Last week I overlooked something which may (or may not) end up being rather important: the Securities and Exchange Board of India (SEBI) announced that it has asked banks in India to freeze bank accounts belonging to the Sahara group and some of its directors.
Sahara is the part-owner and primary sponsor (in terms of livery) of the Force India F1 team.
To understand the story one needs to look back at a series of battles dating back more than five years between Sahara and Indian regulators over how the company conducts its business. Early in 2012 this led the authorities to order Sahara to refund $4.4 billion to its 30 million small investors, with suitable interest. Sahara fought the charge again, but in August it lost its case in the Indian Supreme Court and was told to pay up by the end of November. Sahara has failed to do this, despite being given additional time to find the money. The company has cast itself as a victim in the affair and says that it has paid all but $670 million of the $4.4 billion.
Six hundred and seventy million dollars is no small sum of money and so SEBI has now seized accounts belonging to Subrata Roy, three other directors, and to two Sahara group companies. The seizures did not include Sahara’s foreign-based companies. The authorities have been showing some interest in these because they have been spending money while the current fight have been ongoing. At the end of 2010 Aamby Valley (Mauritius) Ltd was set up by Sahara and soon spent $762 million to buy London’s Grosvenor House Hotel. This was followed last year by the purchase of New York’s Plaza Hotel for $600 million. According to the Indian media, the country’s Financial Intelligence Unit of the Ministry of Finance believes that Aamby Valley paid around $80 million to the Force India Formula One Team Ltd at the end of 2011, as a sponsorship. At the same time Sahara acquired almost half the shares in the team, although it is not clear whether this was related to the sponsorship, or whether there was a separate transaction. In July 2012 a company called Aamby Valley (UK) Ltd was established in England with three directors being Roy Sahara’s wife Swapna and his two sons Sushanto and Seemanto.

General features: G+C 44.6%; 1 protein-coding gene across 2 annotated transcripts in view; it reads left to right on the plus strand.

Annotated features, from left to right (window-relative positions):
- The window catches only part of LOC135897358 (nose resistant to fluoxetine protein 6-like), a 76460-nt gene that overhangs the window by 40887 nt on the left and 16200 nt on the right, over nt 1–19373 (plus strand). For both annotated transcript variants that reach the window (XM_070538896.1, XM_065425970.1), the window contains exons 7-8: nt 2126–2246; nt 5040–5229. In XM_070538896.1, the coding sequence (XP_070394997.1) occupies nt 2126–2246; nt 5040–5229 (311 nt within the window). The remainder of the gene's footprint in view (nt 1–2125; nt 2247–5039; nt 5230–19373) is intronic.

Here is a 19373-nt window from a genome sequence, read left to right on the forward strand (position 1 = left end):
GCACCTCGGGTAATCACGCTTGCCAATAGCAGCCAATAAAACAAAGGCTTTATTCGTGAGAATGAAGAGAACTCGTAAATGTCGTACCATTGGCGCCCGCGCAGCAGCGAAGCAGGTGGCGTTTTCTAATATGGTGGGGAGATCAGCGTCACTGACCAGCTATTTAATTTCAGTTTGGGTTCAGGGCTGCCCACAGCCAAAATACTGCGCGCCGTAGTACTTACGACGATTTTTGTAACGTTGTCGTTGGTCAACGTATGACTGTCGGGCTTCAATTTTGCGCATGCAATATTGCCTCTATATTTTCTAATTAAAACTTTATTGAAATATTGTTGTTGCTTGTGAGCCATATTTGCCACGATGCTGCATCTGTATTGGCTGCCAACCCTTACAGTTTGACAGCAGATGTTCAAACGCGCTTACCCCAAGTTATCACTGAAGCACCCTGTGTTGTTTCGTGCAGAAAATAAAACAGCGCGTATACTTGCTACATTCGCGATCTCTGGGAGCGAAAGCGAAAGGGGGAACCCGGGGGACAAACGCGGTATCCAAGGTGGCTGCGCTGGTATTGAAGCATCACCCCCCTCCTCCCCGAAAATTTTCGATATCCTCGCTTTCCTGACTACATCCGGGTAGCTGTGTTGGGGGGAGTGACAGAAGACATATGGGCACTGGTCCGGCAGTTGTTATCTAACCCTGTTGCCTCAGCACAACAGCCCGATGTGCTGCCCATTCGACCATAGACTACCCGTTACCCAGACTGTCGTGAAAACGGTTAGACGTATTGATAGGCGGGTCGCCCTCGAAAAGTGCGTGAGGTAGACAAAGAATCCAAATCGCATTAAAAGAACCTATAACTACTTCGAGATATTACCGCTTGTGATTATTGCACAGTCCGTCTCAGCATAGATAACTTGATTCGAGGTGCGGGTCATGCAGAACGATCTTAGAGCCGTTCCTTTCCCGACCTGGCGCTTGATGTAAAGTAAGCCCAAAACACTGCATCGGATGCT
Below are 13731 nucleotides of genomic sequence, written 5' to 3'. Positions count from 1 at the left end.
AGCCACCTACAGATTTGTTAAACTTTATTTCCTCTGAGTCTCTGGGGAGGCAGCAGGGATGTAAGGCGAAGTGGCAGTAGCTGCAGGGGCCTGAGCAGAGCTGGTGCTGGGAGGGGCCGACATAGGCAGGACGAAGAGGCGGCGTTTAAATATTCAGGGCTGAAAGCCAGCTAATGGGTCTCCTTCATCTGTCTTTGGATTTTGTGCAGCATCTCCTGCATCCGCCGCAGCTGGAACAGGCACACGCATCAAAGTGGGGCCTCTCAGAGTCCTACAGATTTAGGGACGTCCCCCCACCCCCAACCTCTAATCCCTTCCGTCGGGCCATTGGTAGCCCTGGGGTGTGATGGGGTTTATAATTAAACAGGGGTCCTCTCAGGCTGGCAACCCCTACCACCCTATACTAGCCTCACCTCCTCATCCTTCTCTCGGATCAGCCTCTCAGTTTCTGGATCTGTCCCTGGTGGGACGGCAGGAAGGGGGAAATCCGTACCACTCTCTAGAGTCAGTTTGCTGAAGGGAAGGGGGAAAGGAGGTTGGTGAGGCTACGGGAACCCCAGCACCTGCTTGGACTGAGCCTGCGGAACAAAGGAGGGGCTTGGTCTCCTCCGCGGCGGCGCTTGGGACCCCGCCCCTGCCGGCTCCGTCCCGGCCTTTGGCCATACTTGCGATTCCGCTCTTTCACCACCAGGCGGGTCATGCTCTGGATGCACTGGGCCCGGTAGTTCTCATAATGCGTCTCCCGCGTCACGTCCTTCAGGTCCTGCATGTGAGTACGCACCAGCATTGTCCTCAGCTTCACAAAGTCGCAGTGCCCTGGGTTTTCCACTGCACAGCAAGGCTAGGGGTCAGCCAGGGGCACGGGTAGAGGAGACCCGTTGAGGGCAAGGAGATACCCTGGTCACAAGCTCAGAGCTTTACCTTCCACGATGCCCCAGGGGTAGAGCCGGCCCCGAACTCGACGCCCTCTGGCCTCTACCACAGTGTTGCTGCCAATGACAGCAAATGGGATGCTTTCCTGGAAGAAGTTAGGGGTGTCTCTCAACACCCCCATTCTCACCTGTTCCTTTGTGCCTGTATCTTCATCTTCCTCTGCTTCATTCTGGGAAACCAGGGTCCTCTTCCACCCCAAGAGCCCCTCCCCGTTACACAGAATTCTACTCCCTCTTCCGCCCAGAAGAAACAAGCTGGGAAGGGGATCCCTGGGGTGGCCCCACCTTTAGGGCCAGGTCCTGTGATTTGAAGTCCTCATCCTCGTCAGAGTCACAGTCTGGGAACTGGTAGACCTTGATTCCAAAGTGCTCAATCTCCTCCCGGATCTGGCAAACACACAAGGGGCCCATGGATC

The seizing of the Indian accounts is not going to help Sahara with its cash-flow in India as financial institutions are not likely to lend the firm more until the problems are sorted out. This means that some of Sahara’s real estate development projects in India may have to be put on hold, which means that revenues could slow down.
One presumes that one of the Aamby Valley companies will continue to fund Force India this year, along with money from similar companies belonging to co-owner Vijay Mallya, in addition to the money that comes in from TV rights. Mallya is also in financial difficulties because of his disastrous adventures with Kingfisher Airlines, which continues to provide plenty of stories from day to day in the Indian media.
The team continues to say that it does not have money trouble – which is good news – but no-one has yet explained why there has been such a lengthy delay over the choice of drivers, the implication clearly being that money (or perhaps cheap engines in the future) is an important element in the decision-making process.